ot 131187 17


LOVES Wooden Canoes
Well that's what she thinks it reads. It's 17 ft, has sponsons. Bad thing is it also has been fiberglassed. Has the original receipt but couldn't find it, but remembers 1941.Looked at, and made an offer on the previous Charles River. This one looks nice from the pictures way cheaper. What to do with fiberglass removal?
Old Town 131187 is a 17 foot CS grade HW model with open spruce gunwales, ash seats/thwarts/decks and fitted with a keel, sponsons and rowlocks. It was painted dark green and shipped to Rug Bucker (I think) in Greenwood, Wisconsin, on March 29, 1941-- the lady's memory is good!

There's a notation on the back regarding a contact made by Carol Saulisberry in 1982. I'll email you that scan directly, as there's an address on it that may be current and I'm reluctant to post it on the internet.

Build scan is attached. Scans of approximately 210,000 records were created with substantial grants from the Wooden Canoe Heritage Association (WCHA) and others. Additional information about the project to preserve these records is available at http://www.wcha.org/ot_records/ if you want more details.

I know you're already a valued WCHA member and hope to meet you in-person at the assembly this month (wow it's July already!). Others reading this who are not WCHA members should know how much we appreciate a tax deductible contribution so that services like this can continue. See http://www.wcha.org/wcha/ to learn more about the WCHA, http://www.wcha.org/wcha_video.php to watch a 10 minute video about WCHA and our programs and http://www.wcha.org/join.php to join.

Let us know which canoe you're taking home!



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Forgot to address this question... there are several discussions of fiberglass removal in these forums... you'll get a better answer by using "search" above than you will from me, although I did watch Denis put a couple 8-hour days into removing half the fiberglass from a Penn Yan with a heat gun before he decided he'd rather dig a hole in one of the meadows and build a pond.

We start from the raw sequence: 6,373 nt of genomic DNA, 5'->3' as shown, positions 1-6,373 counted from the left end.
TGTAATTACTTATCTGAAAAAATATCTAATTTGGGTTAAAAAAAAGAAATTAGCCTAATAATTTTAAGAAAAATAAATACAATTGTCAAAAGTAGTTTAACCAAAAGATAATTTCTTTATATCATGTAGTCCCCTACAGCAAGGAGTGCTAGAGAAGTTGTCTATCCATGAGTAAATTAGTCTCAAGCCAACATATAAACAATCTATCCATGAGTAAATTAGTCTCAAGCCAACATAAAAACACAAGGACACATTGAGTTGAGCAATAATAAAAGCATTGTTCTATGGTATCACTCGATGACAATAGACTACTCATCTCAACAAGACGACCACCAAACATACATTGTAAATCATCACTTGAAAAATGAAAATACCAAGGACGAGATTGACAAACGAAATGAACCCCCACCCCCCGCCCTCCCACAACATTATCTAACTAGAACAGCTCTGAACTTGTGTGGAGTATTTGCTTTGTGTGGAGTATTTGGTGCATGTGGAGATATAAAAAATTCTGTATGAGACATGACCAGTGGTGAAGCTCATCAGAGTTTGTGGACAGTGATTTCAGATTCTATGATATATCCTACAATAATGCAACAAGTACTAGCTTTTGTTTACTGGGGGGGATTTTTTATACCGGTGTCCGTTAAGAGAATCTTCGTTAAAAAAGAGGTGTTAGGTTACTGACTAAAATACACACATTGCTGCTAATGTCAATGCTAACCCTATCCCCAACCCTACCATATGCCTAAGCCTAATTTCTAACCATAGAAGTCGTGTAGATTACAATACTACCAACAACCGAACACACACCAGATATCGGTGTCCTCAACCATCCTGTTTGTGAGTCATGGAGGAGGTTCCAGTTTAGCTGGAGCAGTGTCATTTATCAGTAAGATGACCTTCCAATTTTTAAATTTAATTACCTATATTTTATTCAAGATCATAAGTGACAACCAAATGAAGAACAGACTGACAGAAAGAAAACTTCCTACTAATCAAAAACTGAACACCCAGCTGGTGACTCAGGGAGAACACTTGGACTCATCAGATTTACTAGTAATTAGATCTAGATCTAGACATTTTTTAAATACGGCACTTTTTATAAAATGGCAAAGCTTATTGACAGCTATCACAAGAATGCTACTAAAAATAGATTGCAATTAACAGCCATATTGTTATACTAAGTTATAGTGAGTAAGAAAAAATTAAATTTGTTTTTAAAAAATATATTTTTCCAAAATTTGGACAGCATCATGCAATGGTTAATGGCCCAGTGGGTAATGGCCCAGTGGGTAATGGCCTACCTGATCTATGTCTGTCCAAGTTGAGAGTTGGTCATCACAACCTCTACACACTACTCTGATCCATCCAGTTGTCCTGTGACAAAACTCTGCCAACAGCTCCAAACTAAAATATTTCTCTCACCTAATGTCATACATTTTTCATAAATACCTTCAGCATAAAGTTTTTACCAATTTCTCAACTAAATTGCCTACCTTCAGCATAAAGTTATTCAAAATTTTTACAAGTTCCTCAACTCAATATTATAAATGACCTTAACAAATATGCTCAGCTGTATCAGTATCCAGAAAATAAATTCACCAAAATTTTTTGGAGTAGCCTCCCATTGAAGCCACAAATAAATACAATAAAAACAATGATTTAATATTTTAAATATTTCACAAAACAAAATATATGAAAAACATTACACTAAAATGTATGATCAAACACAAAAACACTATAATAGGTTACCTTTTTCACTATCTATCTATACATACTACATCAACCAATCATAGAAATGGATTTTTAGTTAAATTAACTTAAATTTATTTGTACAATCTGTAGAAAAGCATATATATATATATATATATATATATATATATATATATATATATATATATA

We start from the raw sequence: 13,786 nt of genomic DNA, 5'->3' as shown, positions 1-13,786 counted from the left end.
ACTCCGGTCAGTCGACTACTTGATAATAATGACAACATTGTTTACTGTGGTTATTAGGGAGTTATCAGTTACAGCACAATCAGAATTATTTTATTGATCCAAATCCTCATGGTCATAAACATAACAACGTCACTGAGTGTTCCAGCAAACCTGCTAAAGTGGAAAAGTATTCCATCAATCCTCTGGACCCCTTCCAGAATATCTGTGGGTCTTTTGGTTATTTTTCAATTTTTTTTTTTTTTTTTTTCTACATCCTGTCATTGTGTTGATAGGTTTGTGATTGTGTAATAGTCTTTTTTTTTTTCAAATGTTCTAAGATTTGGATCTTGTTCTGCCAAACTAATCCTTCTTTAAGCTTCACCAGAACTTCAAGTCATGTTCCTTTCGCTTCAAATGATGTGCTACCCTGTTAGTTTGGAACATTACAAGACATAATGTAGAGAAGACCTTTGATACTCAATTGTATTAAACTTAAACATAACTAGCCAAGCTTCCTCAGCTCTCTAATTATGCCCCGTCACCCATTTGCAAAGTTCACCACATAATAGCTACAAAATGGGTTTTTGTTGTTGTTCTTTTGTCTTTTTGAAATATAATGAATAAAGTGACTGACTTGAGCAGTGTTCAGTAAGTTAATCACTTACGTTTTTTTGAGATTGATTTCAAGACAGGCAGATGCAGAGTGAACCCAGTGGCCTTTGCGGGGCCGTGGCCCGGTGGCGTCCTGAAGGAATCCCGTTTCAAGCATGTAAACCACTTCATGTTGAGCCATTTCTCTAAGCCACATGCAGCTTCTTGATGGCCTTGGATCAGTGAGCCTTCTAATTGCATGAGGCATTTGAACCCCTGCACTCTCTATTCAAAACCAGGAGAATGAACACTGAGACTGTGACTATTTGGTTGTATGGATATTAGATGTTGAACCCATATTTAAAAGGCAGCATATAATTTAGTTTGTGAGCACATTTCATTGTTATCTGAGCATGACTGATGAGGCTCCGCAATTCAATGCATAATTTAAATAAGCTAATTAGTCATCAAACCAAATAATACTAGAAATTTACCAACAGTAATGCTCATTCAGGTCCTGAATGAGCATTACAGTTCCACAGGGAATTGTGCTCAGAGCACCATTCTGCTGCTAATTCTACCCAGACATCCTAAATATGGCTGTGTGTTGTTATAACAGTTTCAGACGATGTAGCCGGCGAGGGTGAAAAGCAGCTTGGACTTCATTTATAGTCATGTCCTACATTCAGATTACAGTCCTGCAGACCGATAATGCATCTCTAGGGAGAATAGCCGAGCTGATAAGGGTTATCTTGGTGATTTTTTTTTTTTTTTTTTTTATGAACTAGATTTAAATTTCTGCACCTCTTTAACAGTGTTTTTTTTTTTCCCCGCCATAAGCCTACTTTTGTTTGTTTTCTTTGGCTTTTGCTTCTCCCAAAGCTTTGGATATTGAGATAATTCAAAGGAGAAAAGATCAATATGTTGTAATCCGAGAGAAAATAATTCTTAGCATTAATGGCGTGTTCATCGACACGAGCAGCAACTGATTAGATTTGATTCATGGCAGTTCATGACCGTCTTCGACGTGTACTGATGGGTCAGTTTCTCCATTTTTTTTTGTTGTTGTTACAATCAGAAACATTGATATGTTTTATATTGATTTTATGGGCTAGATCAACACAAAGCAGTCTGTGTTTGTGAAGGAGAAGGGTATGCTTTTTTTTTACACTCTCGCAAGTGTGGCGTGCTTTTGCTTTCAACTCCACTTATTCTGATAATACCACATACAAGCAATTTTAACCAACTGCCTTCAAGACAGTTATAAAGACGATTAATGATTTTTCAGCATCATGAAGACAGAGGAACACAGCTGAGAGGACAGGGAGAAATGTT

If you have a pond, you can sink the canoe and the fiberglass will "pop off". (This is one of the reasons fiberglass wasn't a great idea when it came to wood/canvas canoe restoration.)

A heat gun is the other fiberglass removal tool... and the length of time it takes depends on the quality of the glass-job... generally, you hope it was a very bad glass job and that it went on over the canvas.

I will attach a picture of Denis having fun with a heat gun and an 18 foot long-deck, where the glass went on over the decks too. The canoe behind him, in this picture, is also glassed.


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Thanks again Kathy. It is Carol that I talked to. The canoe is now in Woodland Park Colorado and I happen to be passing through on Friday so will take a look if she still has it. Did do a search and not keen on the fiberglass removal. Building a pond seems a better idea. I'll find something I like sometime here. I like the way an HW sounds from descriptions. No need for an address I'll get it from her.